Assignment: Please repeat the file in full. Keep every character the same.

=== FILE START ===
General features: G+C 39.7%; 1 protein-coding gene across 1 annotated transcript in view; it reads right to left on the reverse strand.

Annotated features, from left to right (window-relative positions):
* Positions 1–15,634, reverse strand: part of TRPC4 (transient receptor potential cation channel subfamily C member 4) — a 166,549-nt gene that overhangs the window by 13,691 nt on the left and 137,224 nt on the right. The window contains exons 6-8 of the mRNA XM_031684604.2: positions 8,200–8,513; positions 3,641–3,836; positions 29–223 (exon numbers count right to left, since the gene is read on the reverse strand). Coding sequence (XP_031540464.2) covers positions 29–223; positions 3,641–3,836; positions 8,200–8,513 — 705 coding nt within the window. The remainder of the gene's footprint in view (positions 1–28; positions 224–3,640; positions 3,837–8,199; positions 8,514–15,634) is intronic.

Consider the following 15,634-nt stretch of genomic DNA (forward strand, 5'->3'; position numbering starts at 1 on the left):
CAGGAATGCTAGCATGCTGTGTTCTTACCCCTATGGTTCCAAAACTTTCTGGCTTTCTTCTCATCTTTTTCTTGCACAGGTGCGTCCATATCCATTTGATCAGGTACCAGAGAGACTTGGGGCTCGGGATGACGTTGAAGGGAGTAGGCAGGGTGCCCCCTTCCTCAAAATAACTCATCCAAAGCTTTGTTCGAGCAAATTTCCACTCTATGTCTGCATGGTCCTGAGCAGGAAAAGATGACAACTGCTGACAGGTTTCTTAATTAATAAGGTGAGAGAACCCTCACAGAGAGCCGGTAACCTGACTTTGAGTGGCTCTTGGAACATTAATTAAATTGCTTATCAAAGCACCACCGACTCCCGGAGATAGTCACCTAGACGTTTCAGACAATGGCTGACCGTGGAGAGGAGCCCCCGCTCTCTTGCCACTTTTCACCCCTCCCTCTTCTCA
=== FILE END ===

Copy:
General features: G+C 39.7%; 1 protein-coding gene across 1 annotated transcript in view; it reads right to left on the reverse strand.

Annotated features, from left to right (window-relative positions):
* Positions 1–15,634, reverse strand: part of TRPC4 (transient receptor potential cation channel subfamily C member 4) — a 166,549-nt gene that overhangs the window by 13,691 nt on the left and 137,224 nt on the right. The window contains exons 6-8 of the mRNA XM_031684604.2: positions 8,200–8,513; positions 3,641–3,836; positions 29–223 (exon numbers count right to left, since the gene is read on the reverse strand). Coding sequence (XP_031540464.2) covers positions 29–223; positions 3,641–3,836; positions 8,200–8,513 — 705 coding nt within the window. The remainder of the gene's footprint in view (positions 1–28; positions 224–3,640; positions 3,837–8,199; positions 8,514–15,634) is intronic.

Consider the following 15,634-nt stretch of genomic DNA (forward strand, 5'->3'; position numbering starts at 1 on the left):
CAGGAATGCTAGCATGCTGTGTTCTTACCCCTATGGTTCCAAAACTTTCTGGCTTTCTTCTCATCTTTTTCTTGCACAGGTGCGTCCATATCCATTTGATCAGGTACCAGAGAGACTTGGGGCTCGGGATGACGTTGAAGGGAGTAGGCAGGGTGCCCCCTTCCTCAAAATAACTCATCCAAAGCTTTGTTCGAGCAAATTTCCACTCTATGTCTGCATGGTCCTGAGCAGGAAAAGATGACAACTGCTGACAGGTTTCTTAATTAATAAGGTGAGAGAACCCTCACAGAGAGCCGGTAACCTGACTTTGAGTGGCTCTTGGAACATTAATTAAATTGCTTATCAAAGCACCACCGACTCCCGGAGATAGTCACCTAGACGTTTCAGACAATGGCTGACCGTGGAGAGGAGCCCCCGCTCTCTTGCCACTTTTCACCCCTCCCTCTTCTCA